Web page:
A large number of Danes alive today were placed in care at some point in their lives. And yet, knowledge of the realities of life in care is strictly limited. We could even go as far as to say that to be placed in care is to be placed outside of history.

In recent years, there has been an increasing awareness of this imbalance. On the political front, this led to the Ministry of Social Affairs earmarking DKK 5.7 million in 2012 for a research project on the history of vulnerable groups during the period 1945–1980. The project is being run by a team of researchers under Svendborg Museum.

The project consists of three main tracks:

• Collation and cataloguing of literature
• Collation and cataloguing of archive material, including still- and video images
• Collation of eyewitness accounts.

Eyewitness accounts will be collated through individual life-story interviews with people who have been in care and witness seminars with former employees. It will also be possible to submit them directly via Fortæl on this website.

The collated data will be analysed and presented in a report to be published in late 2014.

As well as being posted on this website, the project's results will be included in teaching in primary and lower secondary schools, university colleges and other educational institutions.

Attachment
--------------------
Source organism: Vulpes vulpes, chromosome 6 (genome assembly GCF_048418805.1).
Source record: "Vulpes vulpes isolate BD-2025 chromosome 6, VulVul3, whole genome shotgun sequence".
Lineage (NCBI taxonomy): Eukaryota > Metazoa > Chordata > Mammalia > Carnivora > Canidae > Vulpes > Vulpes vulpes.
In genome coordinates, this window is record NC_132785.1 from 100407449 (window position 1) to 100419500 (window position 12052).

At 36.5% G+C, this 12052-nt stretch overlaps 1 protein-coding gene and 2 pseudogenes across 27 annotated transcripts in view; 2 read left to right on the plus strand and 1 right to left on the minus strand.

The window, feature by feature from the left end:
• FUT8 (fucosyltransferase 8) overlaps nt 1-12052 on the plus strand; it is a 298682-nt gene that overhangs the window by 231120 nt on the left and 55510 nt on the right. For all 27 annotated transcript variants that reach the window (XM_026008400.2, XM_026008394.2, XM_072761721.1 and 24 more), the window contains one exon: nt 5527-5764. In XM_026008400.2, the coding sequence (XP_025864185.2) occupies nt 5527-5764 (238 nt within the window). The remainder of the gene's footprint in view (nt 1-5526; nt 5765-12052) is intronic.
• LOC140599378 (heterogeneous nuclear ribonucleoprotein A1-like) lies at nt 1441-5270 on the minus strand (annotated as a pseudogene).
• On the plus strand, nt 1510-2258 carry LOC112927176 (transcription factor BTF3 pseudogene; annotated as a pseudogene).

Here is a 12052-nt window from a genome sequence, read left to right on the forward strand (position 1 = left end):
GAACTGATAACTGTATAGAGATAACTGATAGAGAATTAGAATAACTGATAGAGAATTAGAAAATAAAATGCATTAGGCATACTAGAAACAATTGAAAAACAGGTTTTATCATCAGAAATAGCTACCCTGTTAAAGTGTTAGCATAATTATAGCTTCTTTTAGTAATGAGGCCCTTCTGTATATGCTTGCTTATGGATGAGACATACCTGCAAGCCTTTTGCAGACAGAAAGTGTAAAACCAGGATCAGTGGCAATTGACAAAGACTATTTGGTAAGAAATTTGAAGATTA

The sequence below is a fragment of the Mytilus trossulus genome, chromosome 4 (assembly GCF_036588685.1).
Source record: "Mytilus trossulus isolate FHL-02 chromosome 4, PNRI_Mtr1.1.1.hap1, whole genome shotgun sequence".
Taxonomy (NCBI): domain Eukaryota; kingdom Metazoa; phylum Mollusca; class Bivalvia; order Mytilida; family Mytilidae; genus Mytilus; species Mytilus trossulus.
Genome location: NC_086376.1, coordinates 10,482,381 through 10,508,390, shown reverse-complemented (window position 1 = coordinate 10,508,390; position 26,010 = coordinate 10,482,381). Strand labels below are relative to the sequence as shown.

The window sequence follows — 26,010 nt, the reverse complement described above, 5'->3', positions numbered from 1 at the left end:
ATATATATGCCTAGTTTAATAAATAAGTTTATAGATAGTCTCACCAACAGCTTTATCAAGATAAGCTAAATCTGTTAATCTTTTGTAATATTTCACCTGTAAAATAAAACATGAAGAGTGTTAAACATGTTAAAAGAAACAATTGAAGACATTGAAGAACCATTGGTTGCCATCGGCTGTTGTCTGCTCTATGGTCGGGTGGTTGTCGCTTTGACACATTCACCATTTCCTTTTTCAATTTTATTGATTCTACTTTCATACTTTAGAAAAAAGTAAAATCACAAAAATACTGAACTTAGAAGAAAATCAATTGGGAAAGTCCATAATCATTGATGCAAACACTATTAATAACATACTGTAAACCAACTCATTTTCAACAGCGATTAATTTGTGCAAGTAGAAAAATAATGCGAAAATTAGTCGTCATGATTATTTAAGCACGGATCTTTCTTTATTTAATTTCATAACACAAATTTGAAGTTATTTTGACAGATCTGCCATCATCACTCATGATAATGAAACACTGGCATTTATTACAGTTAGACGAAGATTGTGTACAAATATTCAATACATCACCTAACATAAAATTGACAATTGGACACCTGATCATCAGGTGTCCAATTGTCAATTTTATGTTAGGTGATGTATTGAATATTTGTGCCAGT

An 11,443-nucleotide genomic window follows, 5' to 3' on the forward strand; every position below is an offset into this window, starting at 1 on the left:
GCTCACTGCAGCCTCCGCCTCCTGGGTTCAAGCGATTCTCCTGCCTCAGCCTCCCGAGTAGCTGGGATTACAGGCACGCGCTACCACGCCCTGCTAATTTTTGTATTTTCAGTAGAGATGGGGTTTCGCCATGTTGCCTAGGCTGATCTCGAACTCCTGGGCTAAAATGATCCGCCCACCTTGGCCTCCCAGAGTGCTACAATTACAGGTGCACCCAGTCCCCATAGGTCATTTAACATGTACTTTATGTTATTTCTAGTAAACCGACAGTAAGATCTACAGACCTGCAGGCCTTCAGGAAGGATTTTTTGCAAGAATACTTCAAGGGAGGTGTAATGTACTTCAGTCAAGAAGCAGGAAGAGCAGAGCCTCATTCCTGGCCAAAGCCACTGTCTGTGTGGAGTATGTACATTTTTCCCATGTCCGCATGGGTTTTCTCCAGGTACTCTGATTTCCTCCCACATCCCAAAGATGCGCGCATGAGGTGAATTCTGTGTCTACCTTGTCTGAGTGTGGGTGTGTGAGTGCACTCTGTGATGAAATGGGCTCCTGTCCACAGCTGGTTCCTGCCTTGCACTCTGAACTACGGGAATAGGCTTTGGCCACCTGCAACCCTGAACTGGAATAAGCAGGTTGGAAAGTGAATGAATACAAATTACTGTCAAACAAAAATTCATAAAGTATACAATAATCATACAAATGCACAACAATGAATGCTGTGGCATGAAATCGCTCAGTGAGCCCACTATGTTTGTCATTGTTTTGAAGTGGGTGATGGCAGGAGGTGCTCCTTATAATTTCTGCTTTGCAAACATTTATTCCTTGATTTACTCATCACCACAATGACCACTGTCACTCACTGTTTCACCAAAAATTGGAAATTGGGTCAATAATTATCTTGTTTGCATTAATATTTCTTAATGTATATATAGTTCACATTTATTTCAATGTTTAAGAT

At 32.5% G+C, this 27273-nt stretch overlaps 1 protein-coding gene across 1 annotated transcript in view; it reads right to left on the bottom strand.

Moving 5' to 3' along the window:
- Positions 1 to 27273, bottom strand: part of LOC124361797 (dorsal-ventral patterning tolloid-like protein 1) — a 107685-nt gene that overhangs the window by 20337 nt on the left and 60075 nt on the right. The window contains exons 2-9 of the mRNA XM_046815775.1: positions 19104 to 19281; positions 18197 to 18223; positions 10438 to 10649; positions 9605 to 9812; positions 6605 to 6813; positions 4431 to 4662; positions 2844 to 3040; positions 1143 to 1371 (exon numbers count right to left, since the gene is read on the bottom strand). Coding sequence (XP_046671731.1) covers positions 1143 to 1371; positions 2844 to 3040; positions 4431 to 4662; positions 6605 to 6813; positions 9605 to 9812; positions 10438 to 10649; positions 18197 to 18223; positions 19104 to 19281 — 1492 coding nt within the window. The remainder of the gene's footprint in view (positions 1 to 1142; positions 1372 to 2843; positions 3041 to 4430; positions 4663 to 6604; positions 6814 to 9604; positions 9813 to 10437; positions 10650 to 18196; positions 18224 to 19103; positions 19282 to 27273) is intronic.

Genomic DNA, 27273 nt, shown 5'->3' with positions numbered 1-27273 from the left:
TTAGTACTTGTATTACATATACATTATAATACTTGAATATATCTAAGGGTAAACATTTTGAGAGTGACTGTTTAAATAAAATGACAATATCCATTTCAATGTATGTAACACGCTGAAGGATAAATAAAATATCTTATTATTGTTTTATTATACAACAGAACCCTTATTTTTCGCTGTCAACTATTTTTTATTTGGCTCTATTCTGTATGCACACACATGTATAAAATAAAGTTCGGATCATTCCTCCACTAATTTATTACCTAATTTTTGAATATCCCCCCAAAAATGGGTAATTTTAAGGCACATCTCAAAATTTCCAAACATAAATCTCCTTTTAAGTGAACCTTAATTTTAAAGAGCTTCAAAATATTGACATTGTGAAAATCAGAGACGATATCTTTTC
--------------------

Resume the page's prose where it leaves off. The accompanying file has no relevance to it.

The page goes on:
Target group
In Care, in History is about the life and conditions of children and adults who were taken into care during the period 1945–1980.

In historical terms this includes children and adults who were placed in children's homes, psychiatric institutions, workhouses, care homes, institutions for the blind, deaf, physically disabled, epileptics, etc.

Research team
The project is being conducted by a research team consisting of:

• project manager and historian Jesper Vaczy Kragh
• historian Jacob Knage Rasmussen
• anthropologist Stine Gronbek Jensen.

A monitoring group has been established, as well as an academic reference group chaired by the historian, Profesor Klaus Petersen.

Archivist Peter Fransen of the Danish State Archives and librarian Susanne Lindow from the Royal Danish Library will also be attached to the project for a limited period.

Martin Sandø of the National Board of Social Services and Welfare is responsible for project administration. The Board issued the invitation to tender for the project.

Svendborg Museum
In Care, in History is based at Svendborg Museum. As a department of Svendborg Museum, the Welfare Museum occupies the best-preserved poorhouse in the Nordic Region, which dates back to 1872.

The Welfare Museum displays an often hidden part of the history of Denmark – the story of the many people who have lived life in society's shadows. The museum has worked to preserve, research and relate the history of care in different institutions, e.g. children's homes, poorhouses, workhouses and homes for the elderly.

The Welfare Museum compiled the Godhavn Report and has conducted several nationwide collations of social history, including in conjunction with the exhibition Don't Think of Your Father and Mother and the associated website www.børnehjem.dk, as well as the projects 100 Years of Poverty and Beat Poverty.

If you have relevant knowledge or information or have questions regarding In Care, in History please feel free to contact us:

In Care, in History
Grubbemøllevej 13
DK-5700 Svendborg
Tel.: +45 62 21 02 61